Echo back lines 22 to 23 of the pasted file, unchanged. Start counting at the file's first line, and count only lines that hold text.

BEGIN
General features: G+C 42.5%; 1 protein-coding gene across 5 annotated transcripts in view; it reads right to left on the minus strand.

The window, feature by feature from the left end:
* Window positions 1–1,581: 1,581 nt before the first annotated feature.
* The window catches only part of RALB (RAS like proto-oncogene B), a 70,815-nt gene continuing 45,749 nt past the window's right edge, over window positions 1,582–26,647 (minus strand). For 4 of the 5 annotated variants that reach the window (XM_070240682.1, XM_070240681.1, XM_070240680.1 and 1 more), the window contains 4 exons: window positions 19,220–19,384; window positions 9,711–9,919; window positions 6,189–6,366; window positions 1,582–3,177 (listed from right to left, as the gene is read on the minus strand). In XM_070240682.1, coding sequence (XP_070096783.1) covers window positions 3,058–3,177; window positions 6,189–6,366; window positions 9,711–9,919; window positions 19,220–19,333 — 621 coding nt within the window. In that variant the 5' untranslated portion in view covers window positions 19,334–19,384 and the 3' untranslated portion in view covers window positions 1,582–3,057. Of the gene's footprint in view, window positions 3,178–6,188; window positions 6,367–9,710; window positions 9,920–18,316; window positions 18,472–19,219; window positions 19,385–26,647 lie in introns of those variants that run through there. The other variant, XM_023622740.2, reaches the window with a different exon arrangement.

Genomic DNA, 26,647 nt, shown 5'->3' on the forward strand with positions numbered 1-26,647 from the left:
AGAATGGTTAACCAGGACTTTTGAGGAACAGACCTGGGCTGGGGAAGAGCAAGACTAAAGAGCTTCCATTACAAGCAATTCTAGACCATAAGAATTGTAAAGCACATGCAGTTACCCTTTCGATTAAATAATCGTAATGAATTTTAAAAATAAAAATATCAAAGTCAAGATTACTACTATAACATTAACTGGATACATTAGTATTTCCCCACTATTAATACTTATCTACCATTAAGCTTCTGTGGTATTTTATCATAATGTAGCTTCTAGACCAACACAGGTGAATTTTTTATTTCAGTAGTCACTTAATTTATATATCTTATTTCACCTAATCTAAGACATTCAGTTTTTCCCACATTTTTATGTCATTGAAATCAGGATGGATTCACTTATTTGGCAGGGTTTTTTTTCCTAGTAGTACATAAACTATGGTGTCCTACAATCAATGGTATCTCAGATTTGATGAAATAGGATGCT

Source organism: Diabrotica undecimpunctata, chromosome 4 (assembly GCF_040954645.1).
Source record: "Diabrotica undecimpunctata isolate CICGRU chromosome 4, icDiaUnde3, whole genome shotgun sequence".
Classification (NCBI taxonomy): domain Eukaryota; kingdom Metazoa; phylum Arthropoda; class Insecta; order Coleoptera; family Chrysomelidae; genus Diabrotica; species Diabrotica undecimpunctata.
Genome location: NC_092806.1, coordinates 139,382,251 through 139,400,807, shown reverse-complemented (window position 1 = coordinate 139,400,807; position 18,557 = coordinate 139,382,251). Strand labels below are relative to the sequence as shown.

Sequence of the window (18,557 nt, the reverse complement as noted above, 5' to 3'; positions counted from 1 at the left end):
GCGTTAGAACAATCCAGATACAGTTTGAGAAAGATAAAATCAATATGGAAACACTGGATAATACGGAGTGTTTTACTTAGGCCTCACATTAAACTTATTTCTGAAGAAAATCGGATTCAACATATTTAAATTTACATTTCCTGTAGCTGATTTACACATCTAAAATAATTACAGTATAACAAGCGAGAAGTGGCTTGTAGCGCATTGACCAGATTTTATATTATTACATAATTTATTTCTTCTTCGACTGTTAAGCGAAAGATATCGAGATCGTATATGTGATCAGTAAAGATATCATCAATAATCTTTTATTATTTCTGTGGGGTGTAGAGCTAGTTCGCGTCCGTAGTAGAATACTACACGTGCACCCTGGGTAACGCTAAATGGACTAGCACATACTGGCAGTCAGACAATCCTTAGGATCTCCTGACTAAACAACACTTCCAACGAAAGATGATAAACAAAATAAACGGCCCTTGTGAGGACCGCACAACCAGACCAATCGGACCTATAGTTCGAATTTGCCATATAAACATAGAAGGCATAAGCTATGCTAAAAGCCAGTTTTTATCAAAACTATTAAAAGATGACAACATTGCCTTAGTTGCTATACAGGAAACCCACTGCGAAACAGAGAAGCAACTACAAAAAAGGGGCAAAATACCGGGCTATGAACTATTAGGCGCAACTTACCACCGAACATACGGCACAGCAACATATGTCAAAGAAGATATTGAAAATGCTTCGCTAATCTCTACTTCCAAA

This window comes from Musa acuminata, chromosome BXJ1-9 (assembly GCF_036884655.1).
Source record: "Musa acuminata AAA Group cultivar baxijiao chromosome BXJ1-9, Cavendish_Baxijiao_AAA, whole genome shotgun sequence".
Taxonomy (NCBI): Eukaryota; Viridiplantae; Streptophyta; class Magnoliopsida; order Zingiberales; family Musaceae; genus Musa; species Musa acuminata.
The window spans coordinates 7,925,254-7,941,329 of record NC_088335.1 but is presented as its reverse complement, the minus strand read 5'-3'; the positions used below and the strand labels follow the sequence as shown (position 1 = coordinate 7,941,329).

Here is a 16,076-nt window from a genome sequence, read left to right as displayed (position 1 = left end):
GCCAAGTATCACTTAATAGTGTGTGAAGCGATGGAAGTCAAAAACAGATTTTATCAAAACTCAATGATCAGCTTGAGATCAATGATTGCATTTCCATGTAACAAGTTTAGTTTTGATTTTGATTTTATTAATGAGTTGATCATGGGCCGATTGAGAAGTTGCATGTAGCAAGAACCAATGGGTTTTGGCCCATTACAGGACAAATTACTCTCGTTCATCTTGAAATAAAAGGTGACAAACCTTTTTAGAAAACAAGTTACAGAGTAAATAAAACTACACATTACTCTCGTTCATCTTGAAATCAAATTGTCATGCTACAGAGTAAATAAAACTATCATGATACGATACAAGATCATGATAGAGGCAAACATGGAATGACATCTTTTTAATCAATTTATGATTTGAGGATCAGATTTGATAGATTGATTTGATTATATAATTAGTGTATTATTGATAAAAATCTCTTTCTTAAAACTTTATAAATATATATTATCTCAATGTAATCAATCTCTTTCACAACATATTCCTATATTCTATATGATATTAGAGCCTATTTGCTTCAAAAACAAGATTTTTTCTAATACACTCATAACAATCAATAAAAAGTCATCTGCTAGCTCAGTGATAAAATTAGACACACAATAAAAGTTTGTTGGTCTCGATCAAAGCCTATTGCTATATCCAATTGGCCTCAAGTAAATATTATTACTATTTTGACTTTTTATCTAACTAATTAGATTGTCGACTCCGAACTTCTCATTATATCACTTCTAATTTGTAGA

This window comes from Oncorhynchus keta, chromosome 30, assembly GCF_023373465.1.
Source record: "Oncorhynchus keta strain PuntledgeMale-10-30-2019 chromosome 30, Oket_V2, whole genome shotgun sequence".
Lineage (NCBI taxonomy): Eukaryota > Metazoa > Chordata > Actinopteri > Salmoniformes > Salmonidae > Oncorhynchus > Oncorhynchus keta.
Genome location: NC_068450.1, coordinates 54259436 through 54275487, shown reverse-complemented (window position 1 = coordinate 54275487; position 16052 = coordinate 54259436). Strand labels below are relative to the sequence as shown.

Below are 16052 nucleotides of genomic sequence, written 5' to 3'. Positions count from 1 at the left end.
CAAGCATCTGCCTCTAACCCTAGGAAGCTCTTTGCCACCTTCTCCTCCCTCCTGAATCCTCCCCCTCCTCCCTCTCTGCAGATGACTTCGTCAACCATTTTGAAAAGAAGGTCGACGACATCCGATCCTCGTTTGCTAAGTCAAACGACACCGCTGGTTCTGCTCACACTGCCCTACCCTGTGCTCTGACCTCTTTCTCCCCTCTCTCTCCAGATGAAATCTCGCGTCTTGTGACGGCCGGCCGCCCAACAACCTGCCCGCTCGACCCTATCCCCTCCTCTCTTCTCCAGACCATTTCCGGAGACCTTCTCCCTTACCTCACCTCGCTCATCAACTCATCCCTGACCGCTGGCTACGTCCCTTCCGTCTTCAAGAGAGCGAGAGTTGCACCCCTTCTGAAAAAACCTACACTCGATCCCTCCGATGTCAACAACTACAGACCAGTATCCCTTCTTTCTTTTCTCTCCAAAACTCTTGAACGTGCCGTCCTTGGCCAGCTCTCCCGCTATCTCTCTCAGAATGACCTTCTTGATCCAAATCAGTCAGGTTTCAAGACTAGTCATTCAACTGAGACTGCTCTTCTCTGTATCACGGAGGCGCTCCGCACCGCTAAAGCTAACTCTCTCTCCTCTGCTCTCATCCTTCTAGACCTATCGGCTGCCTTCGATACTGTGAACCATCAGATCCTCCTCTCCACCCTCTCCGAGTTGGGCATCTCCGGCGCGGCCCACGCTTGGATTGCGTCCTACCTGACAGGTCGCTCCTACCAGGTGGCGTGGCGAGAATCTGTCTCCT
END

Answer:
Genome location: NC_068450.1, coordinates 54259436 through 54275487, shown reverse-complemented (window position 1 = coordinate 54275487; position 16052 = coordinate 54259436). Strand labels below are relative to the sequence as shown.

Below are 16052 nucleotides of genomic sequence, written 5' to 3'. Positions count from 1 at the left end.